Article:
The Element Stones by Clayton Griffin

The Element Stones
by Clayton Griffin
Book + handmade wooden divination set

Reviewed by innowen

Introduction
The Element Stones by Clayton Griffin are a 13-piece divination system loosely based off the elements. Each piece is hand made from wood, and it’s hard to tell but the symbols are either drawn or burned into the wood. You then use the set like runes: by drawing pieces from the velvet case the set comes with and answering questions. The last component of this set is a large 8.5 by 11” slim handbook that gives a keyword listing of what each stone means. The booklet also gives you three quick ways to use the cards and instructions for meditation.

When I review divination tools I tend to ask the device in question a few questions to understand what strengths, weaknesses, and things that it can teach its users:

1. What can you teach users?
For this question, I received the Forest Stone. The image has 3-trees, in a triangular shape on the front of the piece. According to the book, the Forest Stone represents “magical path,” “rejuvenation,” and “returning home.” Based off these meanings, I wager that interested pagans can incorporate the stones into their magical practice and gain a sense of coming home to pagan ways and divinations.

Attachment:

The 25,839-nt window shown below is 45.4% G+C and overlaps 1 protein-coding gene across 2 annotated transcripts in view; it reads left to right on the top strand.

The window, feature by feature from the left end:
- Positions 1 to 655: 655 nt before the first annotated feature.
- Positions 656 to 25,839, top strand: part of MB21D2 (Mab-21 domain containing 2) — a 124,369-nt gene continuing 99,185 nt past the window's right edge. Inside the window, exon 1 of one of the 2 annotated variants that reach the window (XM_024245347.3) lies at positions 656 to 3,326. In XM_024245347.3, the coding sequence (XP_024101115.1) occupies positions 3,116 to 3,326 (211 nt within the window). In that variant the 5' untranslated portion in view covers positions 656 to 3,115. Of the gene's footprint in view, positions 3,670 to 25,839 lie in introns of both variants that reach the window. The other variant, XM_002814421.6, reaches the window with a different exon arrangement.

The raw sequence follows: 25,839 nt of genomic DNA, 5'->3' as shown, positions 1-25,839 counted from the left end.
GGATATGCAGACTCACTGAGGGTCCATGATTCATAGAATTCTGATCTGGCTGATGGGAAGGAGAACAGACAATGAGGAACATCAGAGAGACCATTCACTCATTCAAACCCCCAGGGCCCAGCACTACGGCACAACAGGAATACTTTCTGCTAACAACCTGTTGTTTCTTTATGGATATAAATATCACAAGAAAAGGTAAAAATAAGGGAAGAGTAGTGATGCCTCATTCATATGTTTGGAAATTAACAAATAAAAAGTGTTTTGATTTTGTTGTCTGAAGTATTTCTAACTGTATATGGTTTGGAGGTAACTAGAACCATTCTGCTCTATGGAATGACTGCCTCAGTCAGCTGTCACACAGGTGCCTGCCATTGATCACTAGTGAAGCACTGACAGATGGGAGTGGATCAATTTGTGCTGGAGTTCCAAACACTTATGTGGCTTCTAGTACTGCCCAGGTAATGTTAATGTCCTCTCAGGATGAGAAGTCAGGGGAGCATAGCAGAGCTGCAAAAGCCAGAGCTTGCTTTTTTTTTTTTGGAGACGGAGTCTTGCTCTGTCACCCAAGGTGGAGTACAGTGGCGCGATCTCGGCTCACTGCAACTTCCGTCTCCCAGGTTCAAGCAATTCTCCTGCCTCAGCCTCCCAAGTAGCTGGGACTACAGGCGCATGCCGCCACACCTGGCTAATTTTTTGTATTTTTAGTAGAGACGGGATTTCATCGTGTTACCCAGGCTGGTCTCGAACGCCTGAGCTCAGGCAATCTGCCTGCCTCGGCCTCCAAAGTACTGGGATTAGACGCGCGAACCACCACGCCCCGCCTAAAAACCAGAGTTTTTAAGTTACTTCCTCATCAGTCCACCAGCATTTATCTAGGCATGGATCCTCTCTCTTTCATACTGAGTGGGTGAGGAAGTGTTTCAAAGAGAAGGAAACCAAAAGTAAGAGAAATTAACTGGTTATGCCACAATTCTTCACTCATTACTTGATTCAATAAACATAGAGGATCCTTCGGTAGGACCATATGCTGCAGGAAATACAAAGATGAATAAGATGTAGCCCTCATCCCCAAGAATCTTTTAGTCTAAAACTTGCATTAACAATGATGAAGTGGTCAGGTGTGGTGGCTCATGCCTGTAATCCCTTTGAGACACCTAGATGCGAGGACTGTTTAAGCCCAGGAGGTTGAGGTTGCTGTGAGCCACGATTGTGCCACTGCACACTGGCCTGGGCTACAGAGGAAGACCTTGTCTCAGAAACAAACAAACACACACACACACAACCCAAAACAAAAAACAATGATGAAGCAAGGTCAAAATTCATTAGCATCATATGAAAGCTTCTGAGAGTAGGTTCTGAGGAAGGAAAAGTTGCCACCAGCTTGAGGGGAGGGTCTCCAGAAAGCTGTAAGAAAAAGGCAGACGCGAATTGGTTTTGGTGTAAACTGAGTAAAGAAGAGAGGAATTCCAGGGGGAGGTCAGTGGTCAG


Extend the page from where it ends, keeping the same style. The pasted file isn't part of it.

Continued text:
2. What are your strengths?
I pulled the Storm Stone for this question. Among the list of keywords the booklet gives, this stone means to “destroying old patterns” and “creation and destruction.” I’m interpreting this to mean that The Element Stones can help see you through the storms in your life by giving you ways to undo old patterns and seeing new ways to bring magic into your life.

3. What are your weaknesses?